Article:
So, although the cancer cells were found in the margin, they feel that any cancerous cells that would remain are in a very narrow amount of fat tissue which is outside the prostate. Additionally the urologist felt that the high amount of heat used (I guess the robotic surgery additionally cauterizes the wound) would likely kill cells in the immediate area.

My understanding is that the entire area that was previously radiated was removed.

The urologist explained that if radiation is determined to be administered, that it would not be EBRT, but something milder that would be applied along that plane. I didn’t get the name for the type of radiation he was referring to. But everything still needs to be reviewed by the team, and we probably won’t get a recommendation until close to the end of June.

The surgeon seemed to feel like the outcome of the surgery was great, so much that she believes no adjuvant therapy may even be the best approach, but we still need to hear from his oncologist. Her optimism makes me hopeful. It’s a multidisciplinary team of board certified surgeons along with his oncologist, and they will debate…

DH and I are partial to chemo since it worked so well initially. But of course we can only ask for that and see what happens. Also, I feel that in his case, the chance of systematic recurrence is greater than that of local recurrence, even with the positive margin. But a lot of weight is given to all negative lymph nodes.
DH 61
2019 4A t3 n2 m1a
8/23 C-scopy, 5+cm mass. CEA:4.1
9/16 MSS. MRI: 2 lvr mets: 2.7 & 7mm
9/30 Start FOLFOX 1-6
10/4 Lg lvr met ~3.7cm, pri tmr stable.
CEA: 10/13,12.5;10/27-12/8 btw 4.7 & 3.1
11/5 both lvr mets ~ 2/3 smaller.
12/17 PET: sm lvr met gone, remaining tmrs @10% of orig sz & actvty
2020
MWA 2/5, Lap resection 2/11
CEA: 3/1-5/31 btw 2.1&2.9
3/2 start FOLFOX 7-12
7/23-29 EBRT
10/2/2020 NED/W&W
4/2022 EUS-FNA,MRI: recur.;
5/2022:CT scan no mets

jsbsf
Posts: 105
Joined: Sat Aug 24, 2019 6:01 am
Location: San Francisco

Re: Need advice: Margins were not clear

Postby jsbsf » Tue Jun 28, 2022 5:17 pm

The board met and the oncologist called today with his recommendation. Everyone wanted to stand by and monitor since they all feel quite optimistic. He dissented, and opted for “insurance”.

I hadn’t heard back from the oncologist for the second opinion which I requested over 3 weeks ago, and wanted to follow up after hearing back from ours. Incidentally, ours asked DH if he knows Dr A. DH vaguely remembered her name, however I know exactly who she is since she was my second opinion. Apparently, she already reached out to him and they discussed his case among themselves.

So I feel pretty confident as she is excellent.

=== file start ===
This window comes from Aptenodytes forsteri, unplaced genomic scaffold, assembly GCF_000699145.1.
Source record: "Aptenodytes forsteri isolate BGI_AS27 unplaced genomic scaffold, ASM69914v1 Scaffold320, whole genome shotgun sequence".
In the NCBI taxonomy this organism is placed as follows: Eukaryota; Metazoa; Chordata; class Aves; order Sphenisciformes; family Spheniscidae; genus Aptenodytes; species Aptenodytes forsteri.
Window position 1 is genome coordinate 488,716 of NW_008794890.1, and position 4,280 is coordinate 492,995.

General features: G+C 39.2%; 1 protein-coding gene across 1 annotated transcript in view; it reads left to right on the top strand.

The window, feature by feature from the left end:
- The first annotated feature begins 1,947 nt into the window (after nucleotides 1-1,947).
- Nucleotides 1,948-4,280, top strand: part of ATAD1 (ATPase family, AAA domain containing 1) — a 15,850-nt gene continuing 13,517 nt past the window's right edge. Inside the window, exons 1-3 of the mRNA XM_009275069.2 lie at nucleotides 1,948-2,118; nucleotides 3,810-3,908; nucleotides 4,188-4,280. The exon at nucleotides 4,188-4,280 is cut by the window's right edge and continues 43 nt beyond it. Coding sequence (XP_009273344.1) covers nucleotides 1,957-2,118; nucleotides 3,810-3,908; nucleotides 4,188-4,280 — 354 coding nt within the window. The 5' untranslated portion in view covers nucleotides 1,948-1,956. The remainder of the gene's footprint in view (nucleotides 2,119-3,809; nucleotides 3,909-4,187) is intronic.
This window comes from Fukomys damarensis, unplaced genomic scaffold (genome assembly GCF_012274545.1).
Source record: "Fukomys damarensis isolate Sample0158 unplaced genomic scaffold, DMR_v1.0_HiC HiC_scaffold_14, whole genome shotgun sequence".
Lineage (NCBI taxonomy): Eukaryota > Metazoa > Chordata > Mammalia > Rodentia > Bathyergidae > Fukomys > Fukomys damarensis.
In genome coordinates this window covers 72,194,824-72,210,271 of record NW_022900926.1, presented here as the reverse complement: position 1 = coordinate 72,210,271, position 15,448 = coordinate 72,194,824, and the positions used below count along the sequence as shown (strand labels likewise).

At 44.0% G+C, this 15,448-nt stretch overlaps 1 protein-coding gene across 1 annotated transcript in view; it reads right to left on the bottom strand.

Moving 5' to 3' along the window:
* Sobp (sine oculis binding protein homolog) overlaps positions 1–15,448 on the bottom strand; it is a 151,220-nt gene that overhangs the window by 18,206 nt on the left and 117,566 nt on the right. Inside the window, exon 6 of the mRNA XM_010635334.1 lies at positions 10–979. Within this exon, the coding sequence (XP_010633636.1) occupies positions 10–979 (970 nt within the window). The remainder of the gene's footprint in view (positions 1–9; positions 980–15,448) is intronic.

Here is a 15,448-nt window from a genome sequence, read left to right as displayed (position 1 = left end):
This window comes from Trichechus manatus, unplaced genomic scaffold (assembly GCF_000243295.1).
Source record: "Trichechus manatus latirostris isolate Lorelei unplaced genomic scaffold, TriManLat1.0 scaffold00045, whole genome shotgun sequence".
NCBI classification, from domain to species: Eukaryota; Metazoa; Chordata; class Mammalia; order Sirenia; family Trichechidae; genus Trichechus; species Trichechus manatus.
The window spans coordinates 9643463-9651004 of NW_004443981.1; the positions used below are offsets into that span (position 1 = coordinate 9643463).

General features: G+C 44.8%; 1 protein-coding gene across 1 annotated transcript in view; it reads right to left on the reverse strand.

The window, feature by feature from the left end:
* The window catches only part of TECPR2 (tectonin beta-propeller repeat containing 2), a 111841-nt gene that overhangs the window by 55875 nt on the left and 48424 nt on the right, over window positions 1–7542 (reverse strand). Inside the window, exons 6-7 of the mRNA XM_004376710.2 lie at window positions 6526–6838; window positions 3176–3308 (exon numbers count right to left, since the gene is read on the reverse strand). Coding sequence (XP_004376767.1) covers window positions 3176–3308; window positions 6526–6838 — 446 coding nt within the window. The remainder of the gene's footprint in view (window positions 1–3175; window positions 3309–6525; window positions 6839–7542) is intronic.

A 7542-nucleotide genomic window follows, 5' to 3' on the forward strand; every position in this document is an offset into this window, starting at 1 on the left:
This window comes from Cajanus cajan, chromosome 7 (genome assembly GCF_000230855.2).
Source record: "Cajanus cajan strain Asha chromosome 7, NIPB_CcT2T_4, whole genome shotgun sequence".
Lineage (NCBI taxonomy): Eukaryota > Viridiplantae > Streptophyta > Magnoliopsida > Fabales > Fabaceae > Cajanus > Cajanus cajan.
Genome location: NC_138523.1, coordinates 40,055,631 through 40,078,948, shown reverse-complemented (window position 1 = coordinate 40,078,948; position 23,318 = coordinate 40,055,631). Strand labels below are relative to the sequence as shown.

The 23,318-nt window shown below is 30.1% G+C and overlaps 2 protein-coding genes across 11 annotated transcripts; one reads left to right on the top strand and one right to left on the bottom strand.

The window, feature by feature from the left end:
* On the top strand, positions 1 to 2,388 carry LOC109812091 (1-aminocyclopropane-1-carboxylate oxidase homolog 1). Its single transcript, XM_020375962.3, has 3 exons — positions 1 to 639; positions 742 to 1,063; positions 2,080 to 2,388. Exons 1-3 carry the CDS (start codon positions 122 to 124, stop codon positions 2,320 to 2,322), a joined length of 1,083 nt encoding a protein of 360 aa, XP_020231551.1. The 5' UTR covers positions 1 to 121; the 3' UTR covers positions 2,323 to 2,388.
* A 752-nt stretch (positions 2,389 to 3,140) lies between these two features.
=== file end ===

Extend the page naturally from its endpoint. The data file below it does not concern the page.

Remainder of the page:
DH was offered 3 months of adjuvant Xeloda, which he should start in a couple weeks. Even though they feel his cancer won’t return, this should seal the deal.
DH 61
2019 4A t3 n2 m1a
8/23 C-scopy, 5+cm mass. CEA:4.1
9/16 MSS. MRI: 2 lvr mets: 2.7 & 7mm
9/30 Start FOLFOX 1-6
10/4 Lg lvr met ~3.7cm, pri tmr stable.
CEA: 10/13,12.5;10/27-12/8 btw 4.7 & 3.1
11/5 both lvr mets ~ 2/3 smaller.
12/17 PET: sm lvr met gone, remaining tmrs @10% of orig sz & actvty
2020
MWA 2/5, Lap resection 2/11
CEA: 3/1-5/31 btw 2.1&2.9
3/2 start FOLFOX 7-12
7/23-29 EBRT
10/2/2020 NED/W&W
4/2022 EUS-FNA,MRI: recur.;
5/2022:CT scan no mets

User avatar
Peregrine
Posts: 100
Joined: Tue Mar 01, 2022 1:18 am

Management of Xeloda (capecitabine) side effects

Postby Peregrine » Thu Jun 30, 2022 10:02 pm

jsbsf wrote:The board met and the oncologist called today with his recommendation. Everyone wanted to stand by and monitor since they all feel quite optimistic. He dissented, and opted for “insurance”.
...
DH was offered 3 months of adjuvant Xeloda, which he should start in a couple weeks. Even though they feel his cancer won’t return, this should seal the deal.

jsbsf wrote:I mentioned that our oncologist recommended 3 months of Xeloda. But yesterday the pharmacist called and said it’s 6 months. 1500mg for breakfast and another 1500 for dinner 2 weeks on one week off for 8 cycles. It does seem like quite a bit for “insurance”… We are taking the chemo though, mainly because he tolerated FOLFOX pretty well the first go around.

jsbsf -

Good luck on DH's upcoming Xeloda regimen! There are a couple of things I would like to mention, however. Six months on Xeloda might not be as smooth sailing as you expect...

Xeloda is somewhat different from FOLFOX both in terms of side-effects and in how it works. Unlike FOLFOX, Xeloda (capecitabine) is a pro-drug and it must be metabolized in the digestive system in order to produce 5FU at the cellular level. This has several implications, both for how the drug is administered and how the side-effects unfold.

In terms of administration, it is very important to take the pills shortly after having the morning or evening meal. You can't take Xeloda on an empty stomach if you want it to work. Furthermore, if you have had nausea to such an extent that you vomited up your meal, then you may not have enough food in your system for the metabolism mechanism to work. Also, if you vomit up the Xeloda pills, of course this will be a problem, because the pills need to be in your system long enough for the 5FU metabolism cycle to work.